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Wednesday, July 12, 2006

A Hair Post

Readers of Kenji Yoshino's book Covering, on which we had quite a few posts several months ago, and those who are interested more generally in issues concerning the workplace regulation of appearance, particularly when connected to traits that often connote racial or ethnic identity, should find interesting today's column in the LA Times by Erin Aubry Kaplan.  Kaplan writes about various recent examples of enforcement aimed at dreadlocks and other "natural black hairstyles" -- most notoriously, the recent pronouncement of a sheriff in Louisiana that anyone walking the streets of his town in dreadlocks "can expect to be getting a visit from a sheriff's deputy."  What's interesting, however, is that the other two examples she cites come from black institutions.  In one case, the institution is Hampton Univesity, a traditionally black university that, she says, forbids "unusual" hairstyles, including braids.  In the other, she says that Black Enterprise magazine banned similar hairstyles on student interns.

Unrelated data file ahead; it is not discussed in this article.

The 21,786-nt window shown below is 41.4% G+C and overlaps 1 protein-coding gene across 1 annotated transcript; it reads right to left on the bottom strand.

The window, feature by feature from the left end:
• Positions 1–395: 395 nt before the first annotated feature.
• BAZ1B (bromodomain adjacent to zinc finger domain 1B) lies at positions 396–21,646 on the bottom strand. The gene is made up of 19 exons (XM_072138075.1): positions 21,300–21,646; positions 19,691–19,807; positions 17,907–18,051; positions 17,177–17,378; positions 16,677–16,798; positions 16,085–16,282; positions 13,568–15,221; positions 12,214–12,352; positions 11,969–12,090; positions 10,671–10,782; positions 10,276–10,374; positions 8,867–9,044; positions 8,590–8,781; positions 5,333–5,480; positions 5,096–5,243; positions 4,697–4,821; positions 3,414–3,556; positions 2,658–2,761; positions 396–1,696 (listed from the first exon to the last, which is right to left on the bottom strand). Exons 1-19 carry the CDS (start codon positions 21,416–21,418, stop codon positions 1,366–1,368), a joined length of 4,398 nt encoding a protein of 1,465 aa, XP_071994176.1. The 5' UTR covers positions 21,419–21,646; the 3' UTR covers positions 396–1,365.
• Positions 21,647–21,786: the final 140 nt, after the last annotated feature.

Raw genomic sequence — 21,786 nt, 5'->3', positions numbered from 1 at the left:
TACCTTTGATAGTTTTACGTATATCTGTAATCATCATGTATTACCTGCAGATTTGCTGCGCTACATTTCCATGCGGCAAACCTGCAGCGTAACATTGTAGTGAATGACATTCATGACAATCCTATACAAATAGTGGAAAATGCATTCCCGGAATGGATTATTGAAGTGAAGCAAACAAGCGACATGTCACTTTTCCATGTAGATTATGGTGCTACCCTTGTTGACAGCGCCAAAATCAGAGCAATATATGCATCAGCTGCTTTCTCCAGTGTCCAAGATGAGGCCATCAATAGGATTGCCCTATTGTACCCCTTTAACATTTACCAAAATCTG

None of this necessarily refutes Yoshino's arguments, or the other arguments that have been made for the protection in the workplace of hairstyles that are often identified with African-Americans.  But it does underscore the fact that these disputes risk placing the courts at the center of highly contested questions of identity that are internal to the affected community, as Richard Ford has pointed out in a great essay in this book.